The Q7 has an independent suspension that the Dallas Morning News refers to as "carlike." New Car Test Drive feels that the suspension "delivers a comfortable ride without sacrificing handling." However, several reviewers recommend the optional adaptive air suspension. According to Automobile Magazine, "it takes a long, deep reach into the options bag before the Q7 begins to feel really special. You need, for instance, adaptive air suspension, which features antidive, antiroll, and antisquat technology; maintains a constant vehicle height no matter the load; lowers the body at highway speeds by up to 1.4 inches to reduce drag and fuel consumption; and lets you choose from six different modes: dynamic, automatic, and comfort, as well as lift, kneel, and off-road." Consumer Guide says that the Q7's rack-and-pinion steering with power assist is "firm, slop-free at highway speeds, and usefully light for parking."

Critics agree that the 2008 Audi Q7's ventilated disc brakes are very good -- among the best of any SUV we've tested this year," according to Motor Week -- but braking performance is affected by the Q7's considerable bulk. "[A] driver will still feel the Q7's weight during quick stops," echoes MSN. And Edmunds confirms, "Q7 stopped from 60 mph in 143 feet, some 15 feet longer than the [lighter Mercedes] R-Class."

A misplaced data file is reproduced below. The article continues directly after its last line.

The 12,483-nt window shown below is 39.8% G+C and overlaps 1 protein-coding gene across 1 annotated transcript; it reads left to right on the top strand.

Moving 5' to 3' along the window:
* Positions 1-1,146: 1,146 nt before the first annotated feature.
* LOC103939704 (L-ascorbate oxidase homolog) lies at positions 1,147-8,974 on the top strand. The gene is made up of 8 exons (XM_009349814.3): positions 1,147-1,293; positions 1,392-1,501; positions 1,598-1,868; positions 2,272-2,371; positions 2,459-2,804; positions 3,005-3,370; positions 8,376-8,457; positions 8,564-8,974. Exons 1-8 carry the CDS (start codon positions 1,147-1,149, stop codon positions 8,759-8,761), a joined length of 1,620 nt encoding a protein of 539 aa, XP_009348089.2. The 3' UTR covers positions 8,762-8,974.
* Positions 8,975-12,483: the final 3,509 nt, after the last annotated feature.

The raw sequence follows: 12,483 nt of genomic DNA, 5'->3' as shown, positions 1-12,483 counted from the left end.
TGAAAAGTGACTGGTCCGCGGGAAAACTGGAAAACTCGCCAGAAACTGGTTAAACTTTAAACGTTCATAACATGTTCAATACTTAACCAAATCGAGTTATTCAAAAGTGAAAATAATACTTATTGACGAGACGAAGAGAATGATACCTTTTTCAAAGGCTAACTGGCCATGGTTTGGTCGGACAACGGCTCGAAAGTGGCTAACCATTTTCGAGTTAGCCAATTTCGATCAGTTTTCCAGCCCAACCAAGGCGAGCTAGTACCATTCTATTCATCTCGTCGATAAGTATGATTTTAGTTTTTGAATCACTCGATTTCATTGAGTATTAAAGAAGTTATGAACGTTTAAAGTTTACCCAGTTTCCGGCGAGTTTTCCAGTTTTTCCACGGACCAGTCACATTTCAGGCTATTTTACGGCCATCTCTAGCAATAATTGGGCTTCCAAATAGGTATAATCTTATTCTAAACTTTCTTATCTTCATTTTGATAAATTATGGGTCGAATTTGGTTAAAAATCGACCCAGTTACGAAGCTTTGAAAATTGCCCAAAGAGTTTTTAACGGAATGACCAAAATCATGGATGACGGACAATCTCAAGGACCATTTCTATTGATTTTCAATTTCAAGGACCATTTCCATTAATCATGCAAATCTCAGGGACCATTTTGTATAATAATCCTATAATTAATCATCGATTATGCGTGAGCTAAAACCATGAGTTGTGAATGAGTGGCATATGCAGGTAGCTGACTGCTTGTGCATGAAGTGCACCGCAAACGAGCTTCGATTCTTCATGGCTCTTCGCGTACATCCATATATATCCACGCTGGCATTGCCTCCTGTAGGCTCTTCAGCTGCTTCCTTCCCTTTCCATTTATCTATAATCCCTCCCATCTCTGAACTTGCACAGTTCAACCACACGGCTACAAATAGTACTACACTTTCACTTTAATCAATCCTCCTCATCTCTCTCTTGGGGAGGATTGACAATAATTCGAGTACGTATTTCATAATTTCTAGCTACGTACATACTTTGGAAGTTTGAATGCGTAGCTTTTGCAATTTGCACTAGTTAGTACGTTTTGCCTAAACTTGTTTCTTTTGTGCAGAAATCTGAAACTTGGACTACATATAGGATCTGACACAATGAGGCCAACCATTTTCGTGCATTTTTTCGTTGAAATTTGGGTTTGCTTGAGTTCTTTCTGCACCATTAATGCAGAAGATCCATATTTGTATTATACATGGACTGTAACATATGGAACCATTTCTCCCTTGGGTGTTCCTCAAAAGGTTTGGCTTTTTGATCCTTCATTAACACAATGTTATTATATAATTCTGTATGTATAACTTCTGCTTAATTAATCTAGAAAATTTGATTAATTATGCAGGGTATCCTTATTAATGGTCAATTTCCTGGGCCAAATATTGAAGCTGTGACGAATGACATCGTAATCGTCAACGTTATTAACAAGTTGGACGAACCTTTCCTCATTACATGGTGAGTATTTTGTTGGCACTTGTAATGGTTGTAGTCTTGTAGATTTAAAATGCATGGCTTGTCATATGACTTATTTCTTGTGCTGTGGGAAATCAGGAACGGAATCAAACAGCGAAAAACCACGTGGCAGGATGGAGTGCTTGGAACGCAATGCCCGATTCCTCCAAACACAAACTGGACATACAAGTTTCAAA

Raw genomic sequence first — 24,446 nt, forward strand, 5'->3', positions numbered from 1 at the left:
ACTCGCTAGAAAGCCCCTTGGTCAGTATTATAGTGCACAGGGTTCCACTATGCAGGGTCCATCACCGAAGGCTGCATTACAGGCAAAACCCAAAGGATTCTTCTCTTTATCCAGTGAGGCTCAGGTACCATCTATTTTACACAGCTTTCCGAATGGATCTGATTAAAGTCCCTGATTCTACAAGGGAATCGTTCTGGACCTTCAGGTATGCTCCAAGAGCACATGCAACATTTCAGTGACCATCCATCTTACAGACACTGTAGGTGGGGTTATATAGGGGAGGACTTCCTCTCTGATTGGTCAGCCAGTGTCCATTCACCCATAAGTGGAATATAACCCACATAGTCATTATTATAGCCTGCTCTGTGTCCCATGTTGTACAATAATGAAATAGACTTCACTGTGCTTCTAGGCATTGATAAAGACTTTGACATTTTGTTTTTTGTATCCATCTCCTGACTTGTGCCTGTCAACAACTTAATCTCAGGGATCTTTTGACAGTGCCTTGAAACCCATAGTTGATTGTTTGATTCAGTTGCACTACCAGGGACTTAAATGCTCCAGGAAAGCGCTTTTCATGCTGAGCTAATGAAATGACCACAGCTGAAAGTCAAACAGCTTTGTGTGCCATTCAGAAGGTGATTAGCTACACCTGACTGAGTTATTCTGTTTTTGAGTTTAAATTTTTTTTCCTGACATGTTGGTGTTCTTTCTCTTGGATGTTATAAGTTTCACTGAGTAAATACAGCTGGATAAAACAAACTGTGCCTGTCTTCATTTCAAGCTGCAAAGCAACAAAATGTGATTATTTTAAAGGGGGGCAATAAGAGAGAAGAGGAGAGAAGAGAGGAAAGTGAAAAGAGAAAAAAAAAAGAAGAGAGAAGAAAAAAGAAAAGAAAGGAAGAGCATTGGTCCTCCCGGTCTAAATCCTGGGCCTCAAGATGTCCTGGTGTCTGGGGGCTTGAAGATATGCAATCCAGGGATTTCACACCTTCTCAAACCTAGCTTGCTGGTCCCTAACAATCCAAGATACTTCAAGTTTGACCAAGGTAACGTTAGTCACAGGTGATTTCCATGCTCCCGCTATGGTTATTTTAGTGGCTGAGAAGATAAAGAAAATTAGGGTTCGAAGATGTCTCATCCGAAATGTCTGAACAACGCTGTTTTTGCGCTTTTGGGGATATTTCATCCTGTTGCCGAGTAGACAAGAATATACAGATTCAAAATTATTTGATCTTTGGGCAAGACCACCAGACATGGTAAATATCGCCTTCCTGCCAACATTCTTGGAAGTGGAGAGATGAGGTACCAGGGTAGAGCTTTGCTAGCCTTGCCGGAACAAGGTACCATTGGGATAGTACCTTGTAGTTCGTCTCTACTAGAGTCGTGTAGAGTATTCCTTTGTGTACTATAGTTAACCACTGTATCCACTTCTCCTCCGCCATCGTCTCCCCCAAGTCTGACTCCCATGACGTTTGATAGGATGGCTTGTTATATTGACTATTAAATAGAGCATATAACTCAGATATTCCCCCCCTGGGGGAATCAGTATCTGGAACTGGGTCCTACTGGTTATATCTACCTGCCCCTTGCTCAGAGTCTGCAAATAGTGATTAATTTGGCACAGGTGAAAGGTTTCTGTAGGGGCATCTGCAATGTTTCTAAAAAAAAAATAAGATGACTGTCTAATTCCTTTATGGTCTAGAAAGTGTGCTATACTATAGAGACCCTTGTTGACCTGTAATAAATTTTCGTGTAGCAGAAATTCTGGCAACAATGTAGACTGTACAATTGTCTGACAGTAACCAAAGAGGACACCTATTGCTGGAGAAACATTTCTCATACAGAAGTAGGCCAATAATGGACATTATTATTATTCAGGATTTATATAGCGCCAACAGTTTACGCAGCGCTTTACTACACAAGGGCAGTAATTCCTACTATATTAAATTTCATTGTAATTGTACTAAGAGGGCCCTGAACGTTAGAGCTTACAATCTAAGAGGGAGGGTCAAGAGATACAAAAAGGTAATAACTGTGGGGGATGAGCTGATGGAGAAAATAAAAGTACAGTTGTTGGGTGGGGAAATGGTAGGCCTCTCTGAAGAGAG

Nonetheless, the brakes are widely praised. "[T]he Q7's brakes proved to be terrific: responsive, with a firm yet communicative pedal," says New Car Test Drive. "There was no hint of brake fade whatsoever on our spirited drives." And Cars.com says "the brakes always felt up to the task of shedding speed." An anti-lock brake system (ABS) is standard, as is electronic brake-pressure distribution (EBD).